Are medications the cause of your muscle pain, dizziness, low energy, confusion, broken femur, allergy, anxiety, depression, type 2 diabetes, etc?
Although prescription and over the counter medication can be very helpful, in some cases the medications may not cure the disorder but instead trigger a cascade of symptoms and more treatments. The risk for negative side effects, rise in mortality and morbidity increases with the number and length of time medications are taken as well as the age of the person. The Institute of Medicine estimates that medications errors are the most common medical mistake and harm at least 1.5 million people each year. These numbers most likely represent only the tip of the iceberg and do not include the more experience, especially for older people, of taking multiple medications. The medication for the first symptom or disease marker causes another symptom which is not recognized as a medication side effect. Thus, a second medication is prescribed to treat the first, and then a third prescription to treat the unrecognized side effects of the second medication or the interaction of the first and second medications. Then a third medication is prescribed to treat the these symptoms…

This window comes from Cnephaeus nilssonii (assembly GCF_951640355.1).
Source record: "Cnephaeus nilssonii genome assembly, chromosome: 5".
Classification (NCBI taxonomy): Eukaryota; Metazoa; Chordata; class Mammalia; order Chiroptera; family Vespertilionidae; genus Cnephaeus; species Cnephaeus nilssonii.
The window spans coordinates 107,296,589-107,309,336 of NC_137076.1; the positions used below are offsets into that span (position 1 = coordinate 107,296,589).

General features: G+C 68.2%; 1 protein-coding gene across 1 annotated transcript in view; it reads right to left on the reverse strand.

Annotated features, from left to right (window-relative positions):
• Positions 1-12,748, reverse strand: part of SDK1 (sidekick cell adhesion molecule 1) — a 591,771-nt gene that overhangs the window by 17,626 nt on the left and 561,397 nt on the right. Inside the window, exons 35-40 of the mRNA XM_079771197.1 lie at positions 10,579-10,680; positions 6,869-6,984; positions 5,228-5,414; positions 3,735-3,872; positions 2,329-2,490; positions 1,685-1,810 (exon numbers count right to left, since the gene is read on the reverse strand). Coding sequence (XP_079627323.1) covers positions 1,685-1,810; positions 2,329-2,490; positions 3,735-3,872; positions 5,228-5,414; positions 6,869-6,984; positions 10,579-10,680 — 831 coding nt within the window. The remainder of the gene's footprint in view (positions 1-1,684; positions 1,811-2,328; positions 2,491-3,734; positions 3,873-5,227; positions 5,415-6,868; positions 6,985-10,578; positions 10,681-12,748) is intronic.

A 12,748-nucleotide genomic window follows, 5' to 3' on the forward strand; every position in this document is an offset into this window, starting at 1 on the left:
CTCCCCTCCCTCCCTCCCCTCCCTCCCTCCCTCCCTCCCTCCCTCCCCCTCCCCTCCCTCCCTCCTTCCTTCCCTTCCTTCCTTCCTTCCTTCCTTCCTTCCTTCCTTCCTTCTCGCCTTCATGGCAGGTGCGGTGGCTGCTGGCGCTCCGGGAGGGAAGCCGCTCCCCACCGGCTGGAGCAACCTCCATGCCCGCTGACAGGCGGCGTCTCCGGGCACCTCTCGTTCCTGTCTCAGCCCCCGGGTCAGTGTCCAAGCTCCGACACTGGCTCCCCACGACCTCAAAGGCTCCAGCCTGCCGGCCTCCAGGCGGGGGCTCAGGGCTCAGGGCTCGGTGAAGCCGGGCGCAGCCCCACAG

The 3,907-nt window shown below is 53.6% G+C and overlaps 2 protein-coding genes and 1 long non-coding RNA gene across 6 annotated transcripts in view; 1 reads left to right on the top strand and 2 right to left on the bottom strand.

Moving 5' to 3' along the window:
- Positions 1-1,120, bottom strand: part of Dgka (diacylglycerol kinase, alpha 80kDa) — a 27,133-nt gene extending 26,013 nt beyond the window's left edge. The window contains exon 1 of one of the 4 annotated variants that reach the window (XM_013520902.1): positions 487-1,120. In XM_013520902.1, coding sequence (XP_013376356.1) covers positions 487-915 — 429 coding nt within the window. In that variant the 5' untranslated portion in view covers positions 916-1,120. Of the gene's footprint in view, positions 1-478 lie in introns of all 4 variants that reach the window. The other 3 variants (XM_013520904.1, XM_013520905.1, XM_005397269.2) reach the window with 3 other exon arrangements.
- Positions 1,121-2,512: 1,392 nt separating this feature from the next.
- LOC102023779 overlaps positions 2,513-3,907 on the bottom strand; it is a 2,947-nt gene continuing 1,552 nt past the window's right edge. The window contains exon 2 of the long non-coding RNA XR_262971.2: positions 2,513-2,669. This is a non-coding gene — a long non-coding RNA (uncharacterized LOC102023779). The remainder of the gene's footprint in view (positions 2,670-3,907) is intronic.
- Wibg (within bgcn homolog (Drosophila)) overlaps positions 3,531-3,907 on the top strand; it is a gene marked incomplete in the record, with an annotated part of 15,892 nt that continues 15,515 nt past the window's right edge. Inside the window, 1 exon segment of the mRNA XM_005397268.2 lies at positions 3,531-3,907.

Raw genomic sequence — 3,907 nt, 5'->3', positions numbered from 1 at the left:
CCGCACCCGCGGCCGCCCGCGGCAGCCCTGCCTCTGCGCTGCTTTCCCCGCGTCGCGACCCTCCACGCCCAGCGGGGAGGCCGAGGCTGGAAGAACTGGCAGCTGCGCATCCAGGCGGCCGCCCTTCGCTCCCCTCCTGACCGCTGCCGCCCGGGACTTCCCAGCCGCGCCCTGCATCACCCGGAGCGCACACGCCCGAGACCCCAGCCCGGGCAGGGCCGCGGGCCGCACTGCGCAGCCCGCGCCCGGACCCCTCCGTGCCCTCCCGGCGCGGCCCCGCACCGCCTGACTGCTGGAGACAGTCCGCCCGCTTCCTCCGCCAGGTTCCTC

For example in the United States about 21 million patients are prescribed statins such as Lipitor, Zocor, Crestor, Vytorin to lower to lower their LDL (low density lipoprotein) cholesterol. Most likely the statins will not reduce your risk of death from coronary heart disease especially if you are taking it for prevention. Instead, the statins often cause muscle pain and weakness, as well as cognitive confusion and forgetfulness. You would then begin to take pain medications to treat the muscle pain and the escalating cycle has begun.
Whatever the medications you are taking, be skeptical of the health claims and investigate whether the benefits outweigh the risks. In many cases the research data suggests that the harm, especially in long term use, may outweigh the benefits. If you are taking medications or are being prescribed to take medications, first read Are Your Prescriptions Killing You? by Armon Neel and Bill Hogan. You may become healthier with fewer drugs.
From the Peper Perspective